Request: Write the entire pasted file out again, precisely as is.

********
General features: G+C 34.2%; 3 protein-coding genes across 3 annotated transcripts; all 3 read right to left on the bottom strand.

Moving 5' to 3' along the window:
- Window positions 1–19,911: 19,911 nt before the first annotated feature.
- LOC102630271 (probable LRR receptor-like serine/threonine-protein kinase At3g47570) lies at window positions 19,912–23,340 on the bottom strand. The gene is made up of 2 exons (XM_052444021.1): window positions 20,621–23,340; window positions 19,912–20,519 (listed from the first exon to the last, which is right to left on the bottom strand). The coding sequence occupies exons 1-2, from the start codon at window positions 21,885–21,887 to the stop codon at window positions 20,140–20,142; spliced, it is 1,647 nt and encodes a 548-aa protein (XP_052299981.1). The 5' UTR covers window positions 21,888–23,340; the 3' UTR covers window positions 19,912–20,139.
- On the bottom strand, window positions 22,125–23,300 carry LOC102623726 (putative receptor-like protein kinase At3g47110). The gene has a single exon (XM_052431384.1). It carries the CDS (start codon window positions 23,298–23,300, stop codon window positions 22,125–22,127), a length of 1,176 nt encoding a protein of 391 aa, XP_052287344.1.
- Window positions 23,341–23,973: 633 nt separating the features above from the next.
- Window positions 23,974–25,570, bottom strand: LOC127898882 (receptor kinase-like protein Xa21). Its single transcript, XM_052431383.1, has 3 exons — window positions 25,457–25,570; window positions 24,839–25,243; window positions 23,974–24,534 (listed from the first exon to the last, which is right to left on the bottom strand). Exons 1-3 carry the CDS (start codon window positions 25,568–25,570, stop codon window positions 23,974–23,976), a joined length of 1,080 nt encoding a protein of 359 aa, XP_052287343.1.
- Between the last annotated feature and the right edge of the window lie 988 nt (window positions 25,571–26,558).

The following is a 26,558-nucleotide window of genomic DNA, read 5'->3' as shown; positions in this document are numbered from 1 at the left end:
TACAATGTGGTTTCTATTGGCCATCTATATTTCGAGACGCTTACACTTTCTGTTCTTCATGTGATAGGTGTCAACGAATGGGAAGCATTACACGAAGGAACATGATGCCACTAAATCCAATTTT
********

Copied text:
General features: G+C 34.2%; 3 protein-coding genes across 3 annotated transcripts; all 3 read right to left on the bottom strand.

Moving 5' to 3' along the window:
- Window positions 1–19,911: 19,911 nt before the first annotated feature.
- LOC102630271 (probable LRR receptor-like serine/threonine-protein kinase At3g47570) lies at window positions 19,912–23,340 on the bottom strand. The gene is made up of 2 exons (XM_052444021.1): window positions 20,621–23,340; window positions 19,912–20,519 (listed from the first exon to the last, which is right to left on the bottom strand). The coding sequence occupies exons 1-2, from the start codon at window positions 21,885–21,887 to the stop codon at window positions 20,140–20,142; spliced, it is 1,647 nt and encodes a 548-aa protein (XP_052299981.1). The 5' UTR covers window positions 21,888–23,340; the 3' UTR covers window positions 19,912–20,139.
- On the bottom strand, window positions 22,125–23,300 carry LOC102623726 (putative receptor-like protein kinase At3g47110). The gene has a single exon (XM_052431384.1). It carries the CDS (start codon window positions 23,298–23,300, stop codon window positions 22,125–22,127), a length of 1,176 nt encoding a protein of 391 aa, XP_052287344.1.
- Window positions 23,341–23,973: 633 nt separating the features above from the next.
- Window positions 23,974–25,570, bottom strand: LOC127898882 (receptor kinase-like protein Xa21). Its single transcript, XM_052431383.1, has 3 exons — window positions 25,457–25,570; window positions 24,839–25,243; window positions 23,974–24,534 (listed from the first exon to the last, which is right to left on the bottom strand). Exons 1-3 carry the CDS (start codon window positions 25,568–25,570, stop codon window positions 23,974–23,976), a joined length of 1,080 nt encoding a protein of 359 aa, XP_052287343.1.
- Between the last annotated feature and the right edge of the window lie 988 nt (window positions 25,571–26,558).

The following is a 26,558-nucleotide window of genomic DNA, read 5'->3' as shown; positions in this document are numbered from 1 at the left end:
TACAATGTGGTTTCTATTGGCCATCTATATTTCGAGACGCTTACACTTTCTGTTCTTCATGTGATAGGTGTCAACGAATGGGAAGCATTACACGAAGGAACATGATGCCACTAAATCCAATTTT